Amy Christie | Feb. 21, 2018
We’ve all heard the nutritional buzzword organic tossed around. We hear "eat organic food, it’s better for you," or, "buy organic food, it’s healthier and safer." The term organic is definitely on trend. But there are so many questions! Let's jump right in.
The USDA states that an organic food product has been produced without synthetic fertilizers, sewage sludge (can we say a collective “ew”?), irradiation and genetic engineering. Organic livestock must be produced without genetic engineering or ionized radiation and managed in a manner that conserves natural resources and biodiversity. Basically, organic foods and farming should be friendlier to the planet and post less harm to human health.
Because foods contain varying amounts of organic ingredients, the USDA uses a labeling system to group products. A “100 percent organic” label means the product is made solely with organic ingredients. The “USDA Organic” or “Certified Organic” label means the contents are 95% or more certified organic. And finally, the label “made with organic ingredients” is for products containing at least 70% organic ingredients. Do take the labels with a grain of salt. Experts say the labeling system is not without its flaws.
Now that we understand what is and isn't organic food and better understand organic labeling, let's tackle the big question.
Scientific opinion continues to be divided on whether there is a big nutritional difference between organic and non-organic foods. Some studies have shown a small to moderate difference in various nutrients like flavonoids which have antioxidant properties. Omega-3 fatty acids, the heart-healthy fat, are found in higher levels in organic meats, dairy and eggs due to the feeding requirements of organic livestock. Additionally, eating organic foods may reduce exposure to pesticide residues and antibiotic-resistant bacteria. Thumbs up all around for that. The clincher is deciding whether these differences are enough to recommended organic over conventional food. The jury is still out on that.
With the last word unsaid, it's up to us to decide our own priorities. What is important is to include healthy, nutritiously dense foods in your diet no matter what. Also consider the impact of those choices on the planet. Organic food typically costs more than non-organic food so figure out what your budget affords. Buying foods in season and locally will be kinder to your wallet. Pick foods with a variety of sources and read labels carefully. Use labeling requirements to find out where your fruits and vegetables are grown - sometimes certain countries have safer options for conventionally grown produce. And finally, washing fresh fruits and vegetables thoroughly helps to remove dirt, bacteria and chemical traces from the surface though some pesticide residues will remain.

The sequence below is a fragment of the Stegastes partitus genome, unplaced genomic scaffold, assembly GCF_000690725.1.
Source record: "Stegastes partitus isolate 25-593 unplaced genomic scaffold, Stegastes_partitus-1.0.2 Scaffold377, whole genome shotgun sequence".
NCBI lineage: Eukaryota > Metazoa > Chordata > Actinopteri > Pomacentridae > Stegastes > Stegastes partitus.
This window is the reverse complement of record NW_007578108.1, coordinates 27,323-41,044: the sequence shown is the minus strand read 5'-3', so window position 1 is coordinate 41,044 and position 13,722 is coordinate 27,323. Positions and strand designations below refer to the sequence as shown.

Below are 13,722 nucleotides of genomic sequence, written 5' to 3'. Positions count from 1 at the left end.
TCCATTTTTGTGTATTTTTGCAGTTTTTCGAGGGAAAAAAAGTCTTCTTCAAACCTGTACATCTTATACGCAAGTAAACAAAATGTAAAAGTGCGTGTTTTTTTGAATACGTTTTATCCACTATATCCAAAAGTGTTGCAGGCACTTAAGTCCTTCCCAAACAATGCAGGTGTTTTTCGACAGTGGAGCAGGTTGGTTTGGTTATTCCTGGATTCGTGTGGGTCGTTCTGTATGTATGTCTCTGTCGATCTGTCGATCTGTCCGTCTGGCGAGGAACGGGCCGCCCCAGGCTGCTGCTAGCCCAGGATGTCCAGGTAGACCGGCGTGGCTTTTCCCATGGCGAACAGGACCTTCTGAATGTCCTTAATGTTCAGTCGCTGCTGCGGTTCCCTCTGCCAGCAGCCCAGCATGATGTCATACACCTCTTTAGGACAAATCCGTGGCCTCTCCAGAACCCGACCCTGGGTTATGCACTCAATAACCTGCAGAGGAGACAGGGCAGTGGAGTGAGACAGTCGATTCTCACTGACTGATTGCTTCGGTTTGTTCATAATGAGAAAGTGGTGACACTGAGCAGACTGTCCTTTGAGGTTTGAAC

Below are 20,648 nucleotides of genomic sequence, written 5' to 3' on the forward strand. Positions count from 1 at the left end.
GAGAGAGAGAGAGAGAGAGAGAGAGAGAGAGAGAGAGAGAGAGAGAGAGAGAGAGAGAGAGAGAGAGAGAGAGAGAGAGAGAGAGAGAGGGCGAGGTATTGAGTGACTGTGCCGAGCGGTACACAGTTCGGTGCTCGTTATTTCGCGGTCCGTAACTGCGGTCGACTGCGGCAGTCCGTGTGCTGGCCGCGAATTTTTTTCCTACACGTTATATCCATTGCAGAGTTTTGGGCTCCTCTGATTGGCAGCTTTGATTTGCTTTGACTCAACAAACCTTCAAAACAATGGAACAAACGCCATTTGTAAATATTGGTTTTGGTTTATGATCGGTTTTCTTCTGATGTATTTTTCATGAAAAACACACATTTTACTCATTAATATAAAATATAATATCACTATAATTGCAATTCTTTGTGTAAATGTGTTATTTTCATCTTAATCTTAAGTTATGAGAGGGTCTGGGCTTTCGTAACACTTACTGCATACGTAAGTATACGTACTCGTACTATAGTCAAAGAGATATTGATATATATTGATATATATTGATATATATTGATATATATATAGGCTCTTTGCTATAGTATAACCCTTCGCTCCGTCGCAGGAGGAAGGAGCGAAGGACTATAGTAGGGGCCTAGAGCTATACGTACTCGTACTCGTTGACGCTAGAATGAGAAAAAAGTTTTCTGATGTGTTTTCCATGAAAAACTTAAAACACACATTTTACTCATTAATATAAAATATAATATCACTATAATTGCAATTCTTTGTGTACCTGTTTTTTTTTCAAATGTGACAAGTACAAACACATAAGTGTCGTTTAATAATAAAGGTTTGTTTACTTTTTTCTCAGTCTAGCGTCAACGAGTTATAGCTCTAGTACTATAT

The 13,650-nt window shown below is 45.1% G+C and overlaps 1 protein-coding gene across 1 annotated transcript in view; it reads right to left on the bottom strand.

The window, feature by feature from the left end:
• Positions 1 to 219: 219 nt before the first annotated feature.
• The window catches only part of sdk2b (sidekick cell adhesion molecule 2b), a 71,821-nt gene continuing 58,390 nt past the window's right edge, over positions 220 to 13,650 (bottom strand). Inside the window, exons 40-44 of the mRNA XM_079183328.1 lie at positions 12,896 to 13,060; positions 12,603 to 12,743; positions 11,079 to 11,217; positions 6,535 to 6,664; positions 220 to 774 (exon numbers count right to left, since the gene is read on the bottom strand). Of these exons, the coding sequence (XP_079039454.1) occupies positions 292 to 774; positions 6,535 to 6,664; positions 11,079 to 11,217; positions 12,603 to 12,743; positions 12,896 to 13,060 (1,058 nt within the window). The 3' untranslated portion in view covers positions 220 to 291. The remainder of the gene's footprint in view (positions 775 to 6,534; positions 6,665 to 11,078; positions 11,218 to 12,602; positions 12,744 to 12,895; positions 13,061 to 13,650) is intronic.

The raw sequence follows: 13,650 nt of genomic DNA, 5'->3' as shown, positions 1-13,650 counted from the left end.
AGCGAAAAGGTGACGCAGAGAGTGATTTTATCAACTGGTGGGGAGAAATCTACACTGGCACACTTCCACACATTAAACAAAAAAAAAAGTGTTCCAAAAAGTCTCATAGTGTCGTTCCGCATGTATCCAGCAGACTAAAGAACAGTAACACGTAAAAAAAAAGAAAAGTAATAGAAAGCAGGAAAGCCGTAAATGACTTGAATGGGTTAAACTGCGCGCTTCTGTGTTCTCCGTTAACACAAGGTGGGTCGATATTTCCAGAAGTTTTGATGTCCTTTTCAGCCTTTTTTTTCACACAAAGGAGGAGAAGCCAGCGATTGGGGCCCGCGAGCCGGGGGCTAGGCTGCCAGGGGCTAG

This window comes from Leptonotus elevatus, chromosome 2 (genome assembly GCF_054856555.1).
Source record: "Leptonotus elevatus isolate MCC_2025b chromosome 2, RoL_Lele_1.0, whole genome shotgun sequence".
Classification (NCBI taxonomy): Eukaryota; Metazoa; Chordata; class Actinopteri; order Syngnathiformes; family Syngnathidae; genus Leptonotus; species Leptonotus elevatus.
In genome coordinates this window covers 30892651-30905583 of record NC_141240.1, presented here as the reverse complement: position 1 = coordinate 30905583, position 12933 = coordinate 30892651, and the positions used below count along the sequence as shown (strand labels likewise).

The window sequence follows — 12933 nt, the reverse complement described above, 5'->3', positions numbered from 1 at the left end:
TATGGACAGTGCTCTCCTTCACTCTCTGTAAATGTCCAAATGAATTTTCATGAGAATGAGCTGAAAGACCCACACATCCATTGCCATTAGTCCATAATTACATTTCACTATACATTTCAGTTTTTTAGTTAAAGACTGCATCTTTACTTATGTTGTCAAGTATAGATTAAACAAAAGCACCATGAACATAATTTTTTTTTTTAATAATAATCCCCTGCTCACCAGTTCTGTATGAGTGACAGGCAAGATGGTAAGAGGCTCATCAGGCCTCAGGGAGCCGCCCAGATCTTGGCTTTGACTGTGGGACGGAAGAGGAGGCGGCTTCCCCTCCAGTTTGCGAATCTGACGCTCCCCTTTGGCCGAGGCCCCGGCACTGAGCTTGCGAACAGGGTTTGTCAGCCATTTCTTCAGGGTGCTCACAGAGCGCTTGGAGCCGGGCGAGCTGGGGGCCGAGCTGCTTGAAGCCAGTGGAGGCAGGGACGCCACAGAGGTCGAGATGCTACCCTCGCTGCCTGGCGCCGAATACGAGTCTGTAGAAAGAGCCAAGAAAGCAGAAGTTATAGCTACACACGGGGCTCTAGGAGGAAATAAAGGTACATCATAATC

Research completed by the USDA and FDA can help consumers to make informed decisions when buying conventional and organic fruits and vegetables. Here is a great, comprehensive list of 15 types of produce that you should always try to buy organic, and 11 types that you can opt for conventional. It was determined by current research and testing on the amounts of pesticides found on every kind of fruit and vegetable. Much of the data published is used by various groups to determine the safety of crops sold in the US. This list is extensive and contains the best recommendation of conventional and organic produce possible. Check out the Jen Reviews article for the reasons why, but here's the general idea:
|To Buy Organic||OK to Buy Conventional|
|Sweet Bell Peppers|
Organic farming, food and products aren't perfect but the evidence is mounting that with more thoughtful practices, the products are better for the earth and our health. Whether you decide has none, a little or a lot of organic foods, you can now count yourself better informed.